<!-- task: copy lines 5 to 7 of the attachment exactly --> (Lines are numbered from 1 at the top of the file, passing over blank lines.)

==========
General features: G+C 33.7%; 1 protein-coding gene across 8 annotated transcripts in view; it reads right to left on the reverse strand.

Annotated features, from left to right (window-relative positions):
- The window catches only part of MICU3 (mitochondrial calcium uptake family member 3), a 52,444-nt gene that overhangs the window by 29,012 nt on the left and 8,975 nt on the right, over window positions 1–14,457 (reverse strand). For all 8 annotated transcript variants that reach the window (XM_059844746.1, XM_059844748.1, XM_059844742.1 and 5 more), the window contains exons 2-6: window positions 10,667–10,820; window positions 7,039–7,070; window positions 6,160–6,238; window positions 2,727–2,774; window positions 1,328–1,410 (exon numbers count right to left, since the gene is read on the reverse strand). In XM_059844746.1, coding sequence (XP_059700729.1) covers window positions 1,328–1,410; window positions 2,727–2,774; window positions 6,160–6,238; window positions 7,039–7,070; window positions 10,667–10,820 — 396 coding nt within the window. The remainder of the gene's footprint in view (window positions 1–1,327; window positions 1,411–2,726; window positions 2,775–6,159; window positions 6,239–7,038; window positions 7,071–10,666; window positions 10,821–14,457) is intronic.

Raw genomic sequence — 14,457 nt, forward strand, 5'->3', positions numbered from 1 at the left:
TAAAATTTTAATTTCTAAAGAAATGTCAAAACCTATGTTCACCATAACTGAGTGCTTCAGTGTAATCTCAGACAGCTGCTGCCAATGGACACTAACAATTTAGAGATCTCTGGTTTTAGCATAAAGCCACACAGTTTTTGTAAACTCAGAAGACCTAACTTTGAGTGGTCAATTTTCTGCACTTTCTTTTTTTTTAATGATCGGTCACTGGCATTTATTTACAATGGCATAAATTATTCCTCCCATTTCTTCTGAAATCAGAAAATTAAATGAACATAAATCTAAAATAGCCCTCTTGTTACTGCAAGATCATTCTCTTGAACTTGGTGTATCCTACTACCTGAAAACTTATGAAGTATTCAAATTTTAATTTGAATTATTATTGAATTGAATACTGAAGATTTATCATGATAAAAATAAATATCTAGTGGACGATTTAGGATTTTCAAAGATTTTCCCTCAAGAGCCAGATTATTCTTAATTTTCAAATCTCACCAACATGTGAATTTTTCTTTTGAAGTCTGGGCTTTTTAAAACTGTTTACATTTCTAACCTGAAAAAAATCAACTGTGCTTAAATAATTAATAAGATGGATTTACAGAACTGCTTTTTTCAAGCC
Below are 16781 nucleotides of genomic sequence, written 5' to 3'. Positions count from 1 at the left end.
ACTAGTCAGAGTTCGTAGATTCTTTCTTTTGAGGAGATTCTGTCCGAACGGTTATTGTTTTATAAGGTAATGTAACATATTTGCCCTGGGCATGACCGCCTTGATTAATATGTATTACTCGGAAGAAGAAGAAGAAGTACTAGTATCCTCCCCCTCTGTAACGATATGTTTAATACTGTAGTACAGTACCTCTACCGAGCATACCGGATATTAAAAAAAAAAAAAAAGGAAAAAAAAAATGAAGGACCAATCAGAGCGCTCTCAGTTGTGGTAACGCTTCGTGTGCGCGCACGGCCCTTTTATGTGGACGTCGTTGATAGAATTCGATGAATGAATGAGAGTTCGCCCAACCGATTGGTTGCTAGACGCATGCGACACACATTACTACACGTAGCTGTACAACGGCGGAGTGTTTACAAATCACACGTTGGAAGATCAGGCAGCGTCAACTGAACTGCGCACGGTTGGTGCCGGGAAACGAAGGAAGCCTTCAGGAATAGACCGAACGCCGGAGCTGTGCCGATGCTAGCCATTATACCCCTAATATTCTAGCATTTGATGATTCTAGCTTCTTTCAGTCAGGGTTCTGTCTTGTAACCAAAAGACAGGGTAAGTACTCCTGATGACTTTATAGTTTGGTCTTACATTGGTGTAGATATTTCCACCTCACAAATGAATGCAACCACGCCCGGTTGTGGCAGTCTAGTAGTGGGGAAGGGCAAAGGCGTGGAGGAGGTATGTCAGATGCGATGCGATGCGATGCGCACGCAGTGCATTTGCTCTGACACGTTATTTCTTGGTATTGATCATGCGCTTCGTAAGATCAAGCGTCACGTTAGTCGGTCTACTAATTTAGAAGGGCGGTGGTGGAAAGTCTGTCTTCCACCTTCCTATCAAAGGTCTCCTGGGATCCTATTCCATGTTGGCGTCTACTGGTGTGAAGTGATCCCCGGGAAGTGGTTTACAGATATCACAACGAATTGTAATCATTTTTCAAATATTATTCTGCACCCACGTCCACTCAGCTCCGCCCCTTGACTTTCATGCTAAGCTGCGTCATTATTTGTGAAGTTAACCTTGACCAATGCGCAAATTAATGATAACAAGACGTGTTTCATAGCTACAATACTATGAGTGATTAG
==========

TAAAATTTTAATTTCTAAAGAAATGTCAAAACCTATGTTCACCATAACTGAGTGCTTCAGTGTAATCTCAGACAGCTGCTGCCAATGGACACTAACAATTTAGAGATCTCTGGTTTTAGCATAAAGCCACACAGTTTTTGTAAACTCAGAAGACCTAACTTTGAGTGGTCAATTTTCTGCACTTTCTTTTTTTTTAATGATCGGTCACTGGCATTTATTTACAATGGCATAAATTATTCCTCCCATTTCTTCTGAAATCAGAAAATTAAATGAACATAAATCTAAAATAGCCCTCTTGTTACTGCAAGATCATTCTCTTGAACTTGGTGTATCCTACTACCTGAAAACTTATGAAGTATTCAAATTTTAATTTGAATTATTATTGAATTGAATACTGAAGATTTATCATGATAAAAATAAATATCTAGTGGACGATTTAGGATTTTCAAAGATTTTCCCTCAAGAGCCAGATTATTCTTAATTTTCAAATCTCACCAACATGTGAATTTTTCTTTTGAAGTCTGGGCTTTTTAAAACTGTTTACATTTCTAACCTGAAAAAAATCAACTGTGCTTAAATAATTAATAAGATGGATTTACAGAACTGCTTTTTTCAAGCC
Below are 16781 nucleotides of genomic sequence, written 5' to 3'. Positions count from 1 at the left end.
ACTAGTCAGAGTTCGTAGATTCTTTCTTTTGAGGAGATTCTGTCCGAACGGTTATTGTTTTATAAGGTAATGTAACATATTTGCCCTGGGCATGACCGCCTTGATTAATATGTATTACTCGGAAGAAGAAGAAGAAGTACTAGTATCCTCCCCCTCTGTAACGATATGTTTAATACTGTAGTACAGTACCTCTACCGAGCATACCGGATATTAAAAAAAAAAAAAAAGGAAAAAAAAAATGAAGGACCAATCAGAGCGCTCTCAGTTGTGGTAACGCTTCGTGTGCGCGCACGGCCCTTTTATGTGGACGTCGTTGATAGAATTCGATGAATGAATGAGAGTTCGCCCAACCGATTGGTTGCTAGACGCATGCGACACACATTACTACACGTAGCTGTACAACGGCGGAGTGTTTACAAATCACACGTTGGAAGATCAGGCAGCGTCAACTGAACTGCGCACGGTTGGTGCCGGGAAACGAAGGAAGCCTTCAGGAATAGACCGAACGCCGGAGCTGTGCCGATGCTAGCCATTATACCCCTAATATTCTAGCATTTGATGATTCTAGCTTCTTTCAGTCAGGGTTCTGTCTTGTAACCAAAAGACAGGGTAAGTACTCCTGATGACTTTATAGTTTGGTCTTACATTGGTGTAGATATTTCCACCTCACAAATGAATGCAACCACGCCCGGTTGTGGCAGTCTAGTAGTGGGGAAGGGCAAAGGCGTGGAGGAGGTATGTCAGATGCGATGCGATGCGATGCGCACGCAGTGCATTTGCTCTGACACGTTATTTCTTGGTATTGATCATGCGCTTCGTAAGATCAAGCGTCACGTTAGTCGGTCTACTAATTTAGAAGGGCGGTGGTGGAAAGTCTGTCTTCCACCTTCCTATCAAAGGTCTCCTGGGATCCTATTCCATGTTGGCGTCTACTGGTGTGAAGTGATCCCCGGGAAGTGGTTTACAGATATCACAACGAATTGTAATCATTTTTCAAATATTATTCTGCACCCACGTCCACTCAGCTCCGCCCCTTGACTTTCATGCTAAGCTGCGTCATTATTTGTGAAGTTAACCTTGACCAATGCGCAAATTAATGATAACAAGACGTGTTTCATAGCTACAATACTATGAGTGATTAG